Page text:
Reading The Elementary Forms of Religious Life for the Religion Department graduate Theories and Methods seminar, I am now concluding that you cannot understand this foundational text without having read The Division of Labor in Society. In other words, “religious life” cannot be understood apart from the “division of labor.” Perhaps the most important contribution of this text is the light it sheds on how Durkheim conceived two points of interest, being the place of the individual in society and what he thought would be the future evolution of religion.
The main substantive argument in The Division of Labor in Society is familiar enough. It makes the distinction between pre-modern societies founded upon “mechanical solidarity” versus modern ones that depend upon “organic solidarity.”
Durkheim defines “mechanical solidarity” in terms of the automatic solidarity allegedly established between people who bear the exact same characteristics in common. By this, Durkheim means not just what we today call cultural characteristics or constructs. By “resemblance,” Durkheim means biological and even physiological features. Individually in the “horde,” everyone physically (literally) resembles everyone else. “They all look alike” is pretty much the claim about men and women in “less developed” societies (i.e. less developed by the difference and then social threading introduced by the division of labor). Mechanical solidarity rests on shared norms enforced by the repressive law founded on vengeance, a prime example being biblical law. In the discussion of mechanical solidarity in The Division of Labor in Society, a liberal expression of anti-Judaism sits cheek by jowl with racism and sexism (see especially chapter 4).
What Durkheim calls “organic solidarity” is a weaker form of solidarity than mechanical solidarity in that it is not based on automatic recognition of identity and the positing of common ends. With his eye on private property and contract law, Durkheim understands organic society not as a direct relation between persons and persons, but between persons and things (pp.91ff). Organic solidarity is that which brings about the division of labor in society, based as it is on the assumption of individual human difference.
Durkheim’s thesis is not as straightforward as it seems. Basic is the argument that society actually becomes more effective “in moving in concert at the same time as each of its elements have more movements that are peculiarly its own” (p.102). This is not a one-off claim. A liberal, Durkheim is committed to the value of individual liberty, which he posits not in opposition to group life but as a product of it (p.330, cf. p.218). This is because he insists that the true moral function of the division of labor is to create between individuals a feeling of solidarity based on complementary differences (p.46) The division of labor is that which makes society possible by connecting up individuals who would otherwise be independent (p.49). Perhaps most surprisingly, Durkheim maintains that, as a moral phenomenon, social solidarity is a nonmaterial datum not amenable to direct, empirical observation, but which “shows its presence through perceptible effects,” chiefly through law (p.52). Against laissez faire capitalism, it is law, economic regulation, and the state that secure individual liberty and intra-group solidarity (see especially the argument against Spencer in chapter 7).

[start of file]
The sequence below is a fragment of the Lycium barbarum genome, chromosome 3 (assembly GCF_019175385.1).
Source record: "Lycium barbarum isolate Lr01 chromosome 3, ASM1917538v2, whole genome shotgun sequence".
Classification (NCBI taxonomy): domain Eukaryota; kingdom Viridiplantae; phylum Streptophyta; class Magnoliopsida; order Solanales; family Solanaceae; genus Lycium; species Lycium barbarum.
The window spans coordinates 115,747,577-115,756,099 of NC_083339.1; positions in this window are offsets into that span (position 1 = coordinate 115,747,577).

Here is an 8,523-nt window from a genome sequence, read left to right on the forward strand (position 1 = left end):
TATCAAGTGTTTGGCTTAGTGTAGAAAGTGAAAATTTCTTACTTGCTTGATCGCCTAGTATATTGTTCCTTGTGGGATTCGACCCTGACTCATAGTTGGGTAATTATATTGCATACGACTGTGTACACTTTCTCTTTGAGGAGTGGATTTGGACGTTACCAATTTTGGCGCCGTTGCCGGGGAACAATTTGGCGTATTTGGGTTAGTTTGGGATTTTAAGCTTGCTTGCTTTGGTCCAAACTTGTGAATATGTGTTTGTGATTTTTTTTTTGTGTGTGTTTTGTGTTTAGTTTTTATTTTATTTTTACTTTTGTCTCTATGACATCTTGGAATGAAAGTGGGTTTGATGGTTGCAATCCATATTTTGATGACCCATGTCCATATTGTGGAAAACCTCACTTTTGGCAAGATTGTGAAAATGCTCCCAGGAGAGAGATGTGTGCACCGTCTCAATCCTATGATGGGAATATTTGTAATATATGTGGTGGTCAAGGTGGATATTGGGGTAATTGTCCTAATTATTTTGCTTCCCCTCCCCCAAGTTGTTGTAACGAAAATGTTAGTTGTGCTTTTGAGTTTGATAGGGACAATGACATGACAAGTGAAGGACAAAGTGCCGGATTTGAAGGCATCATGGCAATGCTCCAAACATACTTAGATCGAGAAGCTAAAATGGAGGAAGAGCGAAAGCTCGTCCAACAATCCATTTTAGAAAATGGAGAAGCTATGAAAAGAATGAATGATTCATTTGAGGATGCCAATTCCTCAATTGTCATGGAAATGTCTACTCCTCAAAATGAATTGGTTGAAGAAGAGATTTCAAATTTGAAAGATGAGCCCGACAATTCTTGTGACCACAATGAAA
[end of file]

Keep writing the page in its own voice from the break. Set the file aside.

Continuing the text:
But nor is the individual free. “Organic” societies are said to be “organic” insofar as they consist of a “system of different organs, each one of which has a special role and which themselves are formed from differentiated parts” (143). In such a society, precisely because the relations are “organic,” the individual is not free to break away from the group without doing damage to itself and to the social organism. Again ironically, mechanical solidarity constitutes a tie which can be easly broken and forged even while it absorbs the individual segment (theorized as such) into the community. Traditional society is in one sense a loose social form. Whoever does not “deviate unduly” from the group is incorporated without much resistance into the group. In contrast, an organic society composed of differentiated but complementary parts cannot be grafted onto older ones without undergoing disruptive change. Mechanical solidary binds people together less strongly than does organic solidarity even as organic solidarity becomes loose as we scale up the social evolution (pp.118-19).
For Durkheim, the trick is to track out and develop new forms of social solidarity that are not based on similarity and on blood relations, but which promote “common faith” in which the dignity of the individual human person is the “object” of worship. “[L]ike all strong acts of worship,” this common faith has already acquired its “superstitions” in what turns out to be a “sort of religion” impelling the will to a non-social end. Durkheim maintains that it is the division of labor itself that fulfills the role once performed by common consciousness, holding together the social entity that emerges and evolves out of the “social protoplasm” now that religion no longer pervades the whole of social life swallowing up the individual as it is claimed it once did (pp.134-5, 138, 141, 143). Durkheim outlines the evolution of religious representations (i.e. theological ideas) from the so-called primitive religions in which the sacred beings are integrated into the world, to Greco-Roman paganism, and then finally in Christianity in which the gods and God are supposed to be separated out to the point of hostility. About the modern religion, Durkheim concedes, “The God of humanity has necessarily a less defined meaning.” And yet it is also his claim that the more general the common consciousness and the more remote God is from “things and men,” the more “scope” is left for individual variations (pp.227-8).